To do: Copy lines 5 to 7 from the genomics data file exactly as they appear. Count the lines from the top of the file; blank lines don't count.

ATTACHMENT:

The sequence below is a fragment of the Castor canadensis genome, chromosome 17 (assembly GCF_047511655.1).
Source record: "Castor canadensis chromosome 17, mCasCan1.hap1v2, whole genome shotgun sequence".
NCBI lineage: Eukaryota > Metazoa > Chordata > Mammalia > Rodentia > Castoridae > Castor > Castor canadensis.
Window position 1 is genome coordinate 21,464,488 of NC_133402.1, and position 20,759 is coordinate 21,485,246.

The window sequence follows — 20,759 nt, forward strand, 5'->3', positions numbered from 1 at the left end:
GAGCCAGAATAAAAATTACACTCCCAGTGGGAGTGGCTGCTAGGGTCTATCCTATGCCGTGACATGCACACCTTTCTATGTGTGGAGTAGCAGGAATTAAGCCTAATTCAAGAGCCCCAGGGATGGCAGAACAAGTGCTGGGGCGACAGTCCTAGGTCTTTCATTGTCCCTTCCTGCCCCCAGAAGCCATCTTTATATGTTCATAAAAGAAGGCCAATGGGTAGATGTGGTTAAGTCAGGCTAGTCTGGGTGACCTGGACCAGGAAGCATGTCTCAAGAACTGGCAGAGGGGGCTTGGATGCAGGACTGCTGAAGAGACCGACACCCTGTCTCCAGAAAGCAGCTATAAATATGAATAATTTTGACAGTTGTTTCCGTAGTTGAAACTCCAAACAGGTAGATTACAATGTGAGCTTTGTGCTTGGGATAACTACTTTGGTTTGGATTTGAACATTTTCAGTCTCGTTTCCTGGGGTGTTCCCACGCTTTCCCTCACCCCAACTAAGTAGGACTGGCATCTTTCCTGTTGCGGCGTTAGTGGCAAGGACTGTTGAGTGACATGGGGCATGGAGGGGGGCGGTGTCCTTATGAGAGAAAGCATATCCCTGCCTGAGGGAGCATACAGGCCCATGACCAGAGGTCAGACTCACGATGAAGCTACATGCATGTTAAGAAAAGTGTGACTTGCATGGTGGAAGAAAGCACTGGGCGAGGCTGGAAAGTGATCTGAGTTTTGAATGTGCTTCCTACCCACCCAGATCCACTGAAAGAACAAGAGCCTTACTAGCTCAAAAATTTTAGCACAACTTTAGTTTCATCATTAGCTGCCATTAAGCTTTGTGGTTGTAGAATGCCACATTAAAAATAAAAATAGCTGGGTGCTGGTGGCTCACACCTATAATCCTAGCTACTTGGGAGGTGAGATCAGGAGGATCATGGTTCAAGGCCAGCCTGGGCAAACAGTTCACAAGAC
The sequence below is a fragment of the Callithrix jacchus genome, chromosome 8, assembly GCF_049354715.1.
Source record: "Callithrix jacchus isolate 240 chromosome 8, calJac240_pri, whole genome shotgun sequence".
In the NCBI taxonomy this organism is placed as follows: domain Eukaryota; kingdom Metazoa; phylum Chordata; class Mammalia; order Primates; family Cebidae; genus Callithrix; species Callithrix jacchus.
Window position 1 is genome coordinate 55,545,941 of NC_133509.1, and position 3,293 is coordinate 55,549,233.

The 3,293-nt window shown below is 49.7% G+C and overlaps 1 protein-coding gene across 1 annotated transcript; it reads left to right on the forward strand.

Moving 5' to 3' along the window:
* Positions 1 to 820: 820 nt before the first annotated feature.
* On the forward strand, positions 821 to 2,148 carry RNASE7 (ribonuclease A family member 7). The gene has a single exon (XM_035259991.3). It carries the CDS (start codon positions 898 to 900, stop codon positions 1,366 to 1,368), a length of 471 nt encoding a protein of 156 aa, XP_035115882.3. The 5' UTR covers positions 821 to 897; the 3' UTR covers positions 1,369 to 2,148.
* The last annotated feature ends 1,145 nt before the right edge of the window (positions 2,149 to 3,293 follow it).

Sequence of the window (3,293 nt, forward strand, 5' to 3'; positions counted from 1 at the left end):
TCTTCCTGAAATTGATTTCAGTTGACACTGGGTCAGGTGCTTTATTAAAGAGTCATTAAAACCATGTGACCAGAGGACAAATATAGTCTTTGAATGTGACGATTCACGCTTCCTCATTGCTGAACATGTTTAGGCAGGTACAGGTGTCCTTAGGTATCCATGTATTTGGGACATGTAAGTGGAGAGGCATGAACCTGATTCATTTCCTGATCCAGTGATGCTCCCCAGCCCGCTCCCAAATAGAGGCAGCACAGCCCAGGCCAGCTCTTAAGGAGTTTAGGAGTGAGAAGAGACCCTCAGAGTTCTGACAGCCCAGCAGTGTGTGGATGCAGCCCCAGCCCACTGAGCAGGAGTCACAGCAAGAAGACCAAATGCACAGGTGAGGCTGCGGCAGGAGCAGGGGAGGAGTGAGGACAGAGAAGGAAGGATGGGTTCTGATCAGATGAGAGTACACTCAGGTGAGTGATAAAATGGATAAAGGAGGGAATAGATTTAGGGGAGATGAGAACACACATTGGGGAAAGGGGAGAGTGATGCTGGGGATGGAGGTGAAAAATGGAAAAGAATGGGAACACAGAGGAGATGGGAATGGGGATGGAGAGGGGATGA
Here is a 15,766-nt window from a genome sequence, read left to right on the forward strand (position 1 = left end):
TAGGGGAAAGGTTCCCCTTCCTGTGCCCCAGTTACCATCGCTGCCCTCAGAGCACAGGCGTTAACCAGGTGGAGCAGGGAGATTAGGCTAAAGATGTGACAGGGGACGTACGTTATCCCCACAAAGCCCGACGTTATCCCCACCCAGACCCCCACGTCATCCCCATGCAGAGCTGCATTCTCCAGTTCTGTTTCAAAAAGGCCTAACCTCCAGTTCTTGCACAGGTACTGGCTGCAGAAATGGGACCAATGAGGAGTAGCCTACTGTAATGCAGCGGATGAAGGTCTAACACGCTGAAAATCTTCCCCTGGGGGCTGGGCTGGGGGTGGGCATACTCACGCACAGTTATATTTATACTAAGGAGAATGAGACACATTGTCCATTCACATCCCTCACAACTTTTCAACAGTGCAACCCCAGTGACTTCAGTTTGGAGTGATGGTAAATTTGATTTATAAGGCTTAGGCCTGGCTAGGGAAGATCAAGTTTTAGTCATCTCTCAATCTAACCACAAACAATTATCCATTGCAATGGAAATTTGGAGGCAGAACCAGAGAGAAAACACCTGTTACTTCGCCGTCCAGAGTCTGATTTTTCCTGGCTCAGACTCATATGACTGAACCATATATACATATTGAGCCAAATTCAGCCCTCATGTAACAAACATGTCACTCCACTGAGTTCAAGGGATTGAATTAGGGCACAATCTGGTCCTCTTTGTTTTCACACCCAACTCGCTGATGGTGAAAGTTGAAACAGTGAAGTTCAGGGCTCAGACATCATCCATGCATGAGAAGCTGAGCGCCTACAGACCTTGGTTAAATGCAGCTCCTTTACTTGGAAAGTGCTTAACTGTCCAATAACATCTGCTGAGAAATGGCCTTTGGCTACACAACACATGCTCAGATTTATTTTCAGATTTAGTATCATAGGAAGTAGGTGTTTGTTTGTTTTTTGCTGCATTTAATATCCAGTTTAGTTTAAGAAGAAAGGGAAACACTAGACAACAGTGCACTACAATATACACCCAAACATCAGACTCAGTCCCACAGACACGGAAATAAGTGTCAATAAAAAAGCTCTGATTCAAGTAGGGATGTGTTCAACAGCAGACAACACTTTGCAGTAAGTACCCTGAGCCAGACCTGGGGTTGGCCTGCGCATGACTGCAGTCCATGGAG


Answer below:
The window sequence follows — 20,759 nt, forward strand, 5'->3', positions numbered from 1 at the left end:
GAGCCAGAATAAAAATTACACTCCCAGTGGGAGTGGCTGCTAGGGTCTATCCTATGCCGTGACATGCACACCTTTCTATGTGTGGAGTAGCAGGAATTAAGCCTAATTCAAGAGCCCCAGGGATGGCAGAACAAGTGCTGGGGCGACAGTCCTAGGTCTTTCATTGTCCCTTCCTGCCCCCAGAAGCCATCTTTATATGTTCATAAAAGAAGGCCAATGGGTAGATGTGGTTAAGTCAGGCTAGTCTGGGTGACCTGGACCAGGAAGCATGTCTCAAGAACTGGCAGAGGGGGCTTGGATGCAGGACTGCTGAAGAGACCGACACCCTGTCTCCAGAAAGCAGCTATAAATATGAATAATTTTGACAGTTGTTTCCGTAGTTGAAACTCCAAACAGGTAGATTACAATGTGAGCTTTGTGCTTGGGATAACTACTTTGGTTTGGATTTGAACATTTTCAGTCTCGTTTCCTGGGGTGTTCCCACGCTTTCCCTCACCCCAACTAAGTAGGACTGGCATCTTTCCTGTTGCGGCGTTAGTGGCAAGGACTGTTGAGTGACATGGGGCATGGAGGGGGGCGGTGTCCTTATGAGAGAAAGCATATCCCTGCCTGAGGGAGCATACAGGCCCATGACCAGAGGTCAGACTCACGATGAAGCTACATGCATGTTAAGAAAAGTGTGACTTGCATGGTGGAAGAAAGCACTGGGCGAGGCTGGAAAGTGATCTGAGTTTTGAATGTGCTTCCTACCCACCCAGATCCACTGAAAGAACAAGAGCCTTACTAGCTCAAAAATTTTAGCACAACTTTAGTTTCATCATTAGCTGCCATTAAGCTTTGTGGTTGTAGAATGCCACATTAAAAATAAAAATAGCTGGGTGCTGGTGGCTCACACCTATAATCCTAGCTACTTGGGAGGTGAGATCAGGAGGATCATGGTTCAAGGCCAGCCTGGGCAAACAGTTCACAAGAC
The sequence below is a fragment of the Callithrix jacchus genome, chromosome 8, assembly GCF_049354715.1.